Monday, September 12, 2011

Taxis Are Flexible and High Tech Public Transportation

Cities rely on taxis to serve business people, tourists, the handicapped, the auto-less and people who cannot drive, and all those with urgent and important trips. In Honolulu for example, about one fifth of a taxi's night customers are restaurant, bar and medical facility workers many of whom can't afford high parking fees or do not drive -- given that bus routes shut down by 8 or 9 pm.

Throughout the world, taxis are common carriers, which means that they serve everyone without preference or discrimination. They typically provide 24x7 service, and improve public safety by transporting intoxicated drivers home. Taxis provide essential intermodal connections at airports, harbors, rail and mass transit stations.

The taxi is a privately owned and operated public transportation service.
As an industry, taxis provide thousands of jobs in an urban area for drivers, dispatchers, managers and other vehicle-related jobs. A typical taxi “clocks” approximately 32,500 miles per year in Honolulu and close to 47,000 miles in New York City: A taxi vehicle is used roughly three times more than the average private vehicle in Honolulu and NYC. This in turn generates more business for others: Gas stations, service stations, car repair shops and auto sellers. And lots of fees and taxes paid to government at all levels.

The taxi industry tends to be heavily regulated which may be tolerable during positive economic times but is burdensome during economic downturns and fuel crises. The cyclically revised tariffs per mile and minute do not take into account fluctuations either in the prices of vehicles and fuels or in the value of time. Other disadvantages of the taxi industry are the constant exposure to traffic congestion and traffic accident risk.

Managing a fleet of hundreds of taxis over thousands of miles of a large city network is a daunting task. Done wrong, there can be tremendous waste of driver time and fuel on empty hauls, or long waits at the wrong location. This is where Intelligent Transportation Systems (ITS) come in with the combination of computerized optimization, automated vehicle location (AVL), global positioning systems (GPS), and fast mobile network based communications between fleet and dispatch center. Fuel savings and more revenue trips per shift pay for the technology and improve the taxi operator’s bottom line.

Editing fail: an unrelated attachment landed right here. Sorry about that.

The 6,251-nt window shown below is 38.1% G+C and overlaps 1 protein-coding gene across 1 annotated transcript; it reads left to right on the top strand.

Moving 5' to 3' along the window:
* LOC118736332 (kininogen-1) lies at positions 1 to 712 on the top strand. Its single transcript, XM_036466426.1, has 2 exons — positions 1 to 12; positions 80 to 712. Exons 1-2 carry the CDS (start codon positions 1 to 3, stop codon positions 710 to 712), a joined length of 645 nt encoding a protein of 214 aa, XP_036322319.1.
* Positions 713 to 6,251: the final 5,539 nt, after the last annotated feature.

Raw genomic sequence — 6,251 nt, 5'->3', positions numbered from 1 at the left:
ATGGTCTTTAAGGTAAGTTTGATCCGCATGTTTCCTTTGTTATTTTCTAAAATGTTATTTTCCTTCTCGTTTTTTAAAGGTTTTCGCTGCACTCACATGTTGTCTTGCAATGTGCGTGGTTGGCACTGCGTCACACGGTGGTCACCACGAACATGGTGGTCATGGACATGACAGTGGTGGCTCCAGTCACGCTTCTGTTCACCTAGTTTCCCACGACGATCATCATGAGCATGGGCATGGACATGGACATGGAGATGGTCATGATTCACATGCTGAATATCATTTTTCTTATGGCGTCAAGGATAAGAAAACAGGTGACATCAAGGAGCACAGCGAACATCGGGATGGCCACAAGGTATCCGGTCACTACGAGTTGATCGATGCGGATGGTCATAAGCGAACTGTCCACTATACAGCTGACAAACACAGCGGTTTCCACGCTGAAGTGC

With an integrated system, the right customer is paired with the right available taxi within seconds resulting in superior customer service and minimized down times and wasted fuel. On the aggregate, thousands of taxis (e.g., Honolulu has nearly 2,000) conducting optimal trips can save a lot of congestion and emissions for the whole city.

Mentor Engineering of Canada recently installed its IntelliFleet ITS system for taxis to Honolulu’s oldest taxi company Charley’s Taxi which manages over 200 cabs on Oahu. While Oahu has several ITS components, they tend to operate in bits-and-pieces by city or state departments. The Charley’s Taxi/Mentor Engineering/Sprint/Verizon system is a fully integrated one with additional features for safety and convenience of both the driver and the passengers. A news story by Hawaii News Now can be seen here.

Taxi is arguably the best mode for urban transportation and this is evidenced by its worldwide success. It is car-based so it is fast, convenient, private, clean, and provides door-to-door service. The customer is free to be productive during the trip, and at the end of the trip there is no need to look for and pay for parking.

Indeed, taxi is one of the most basic modes of urban transportation which along with taxis include car, car-pool or van-pool, bus, walk, bicycle, moped or motorcycle, and telecommuting. Some cities have express bus service or bus rapid transit (BRT), light or heavy rail, jitneys, ferries, funiculars and other specialized modes. Taxi service is public transportation and is an essential mode of metropolitan transportation throughout the world.

Could taxis solve the Ewa plains to town congestion problem on Oahu? This is only a half-serious question, but given how government wastes money, it’s worth looking into. Federal and local government wasted $6 Million on TheBoat. It carried roughly 300 people per day for about two (2) years. The same subsidy to 100 taxis would have carried the same people for 6.5 years!

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